No network wants to develop scripts and make pilots that don’t turn into series. It is expensive and time consuming. They do it because there is no other way to come up with a few hits. Just buying one or two shows, even from successful producers, and going directly to series with them and figuring you will compete with the others who develop a hundred scripts per year would be like a Major League team having only the top hitter in the league taking one at bat per game, while their opponents field a complete lineup taking all of their at-bats. Great producers fail often. Brian Grazer has a great track record, yet he also produced The Playboy Club this year. Because NBC has had some traction with new shows Up All Night and Whitney, the blowback on this failure isn’t terrible. But if Netflix had bought this show in the development stage, as they have House of Cards, and committed to it for two years and $100 million, which NBC did not do, would the outcome have been different? If that was their only original series, with all of the media focus on it, what would be the consequences for Netflix if it failed? How would it affect their stock?
During the last decade, CBS has dominated network television, while NBC, the previous leader, slipped to the bottom. The reason for this, in my opinion (and that of anyone who knows anything), wasn’t some patentable technology or more spending or better station groups: It was that Les Moonves, the CBS decider, was better than Jeff Zucker, the NBC decider. I have worked for both and can testify that Les is the best broadcaster alive. The results speak for themselves. Those who have proven to be perennial Hall of Fame talent in this area, like Chris Albrecht (formerly at HBO and now at Starz), John Landgraf (at FX), and Lauren Zalaznick (at NBCUniversal Entertainment and Digital Networks) had and have the ability to get hits on the air, year in and year out, irrespective of circumstances. It is just a fact. Look at Kevin Reilly, the current president of entertainment for Fox Broadcasting. Previously, as president at FX, he developed and programmed The Shield, Rescue Me, and Nip/Tuck. He then took a similar job at NBC and developed pretty much all of their hits, including The Office, Heroes, 30 Rock, and Deal or No Deal. He was then, stupidly, fired by Jeff Zucker, who was somehow promoted after failing for years at the job he hired Reilly to fill. Reilly moved to Fox and developed Glee, while NBC exploded bomb after bomb. It is hard to come up with an argument in this case where credit is not due to the one making the final decisions.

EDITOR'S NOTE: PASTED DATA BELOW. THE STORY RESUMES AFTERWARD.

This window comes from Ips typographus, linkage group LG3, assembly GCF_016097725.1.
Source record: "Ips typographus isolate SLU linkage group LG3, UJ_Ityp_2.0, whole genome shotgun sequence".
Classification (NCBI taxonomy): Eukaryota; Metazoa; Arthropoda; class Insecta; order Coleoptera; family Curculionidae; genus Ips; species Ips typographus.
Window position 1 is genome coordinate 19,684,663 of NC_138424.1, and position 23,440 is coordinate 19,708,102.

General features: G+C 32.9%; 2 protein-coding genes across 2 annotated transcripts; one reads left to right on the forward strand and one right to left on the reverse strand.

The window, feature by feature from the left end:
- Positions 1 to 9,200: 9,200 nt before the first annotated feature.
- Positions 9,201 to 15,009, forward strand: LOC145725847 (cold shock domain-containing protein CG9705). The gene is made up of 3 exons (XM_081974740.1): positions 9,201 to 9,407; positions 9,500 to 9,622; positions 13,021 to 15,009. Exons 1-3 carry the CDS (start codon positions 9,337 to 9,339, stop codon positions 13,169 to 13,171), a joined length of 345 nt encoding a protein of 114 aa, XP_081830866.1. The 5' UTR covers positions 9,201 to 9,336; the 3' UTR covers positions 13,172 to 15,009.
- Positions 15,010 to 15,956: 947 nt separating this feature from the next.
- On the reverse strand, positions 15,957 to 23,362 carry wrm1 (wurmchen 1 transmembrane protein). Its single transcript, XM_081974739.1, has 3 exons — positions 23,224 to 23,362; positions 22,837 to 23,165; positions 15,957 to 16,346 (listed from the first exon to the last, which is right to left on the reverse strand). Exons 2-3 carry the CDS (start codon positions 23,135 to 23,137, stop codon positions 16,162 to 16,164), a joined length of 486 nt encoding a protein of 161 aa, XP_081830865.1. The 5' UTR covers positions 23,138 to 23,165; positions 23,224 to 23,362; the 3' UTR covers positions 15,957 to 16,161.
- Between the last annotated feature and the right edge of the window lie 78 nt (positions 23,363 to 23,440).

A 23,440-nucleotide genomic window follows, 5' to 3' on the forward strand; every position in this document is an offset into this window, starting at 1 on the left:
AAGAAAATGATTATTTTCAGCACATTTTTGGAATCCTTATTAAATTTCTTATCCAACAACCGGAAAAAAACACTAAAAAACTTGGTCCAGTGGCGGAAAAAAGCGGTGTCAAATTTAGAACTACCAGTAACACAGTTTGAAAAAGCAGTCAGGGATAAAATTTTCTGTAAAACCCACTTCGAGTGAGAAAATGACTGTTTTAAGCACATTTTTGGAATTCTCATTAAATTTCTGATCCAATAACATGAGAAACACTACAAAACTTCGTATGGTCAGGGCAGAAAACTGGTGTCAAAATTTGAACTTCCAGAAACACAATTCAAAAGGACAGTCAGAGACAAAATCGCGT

But, apparently, the Silicon Valley executives feel they are smart enough to pick winners without all of the effort and expense that the Hollywood types need to succeed. It is possible that House of Cards will do well and they will look like geniuses. But that outcome could actually be worse for them than if Cards collapses. When I was 16, I had a fake I.D. and went to the track to play the horses. I won the first race on which I bet. This led to overconfidence and a few years of losses I could not afford. Probably the best thing for Netflix would be to have House of Cards fail. Then they could learn from their mistake, regroup, and remodel their incursion into content creation, or just leave it to those who specialize in such things.
Gavin Polone is an agent turned manager turned producer. His production company Pariah has brought you such movies and TV shows as Panic Room, Zombieland, Gilmore Girls, and Curb Your Enthusiasm. Follow him on Twitter @gavinpolone.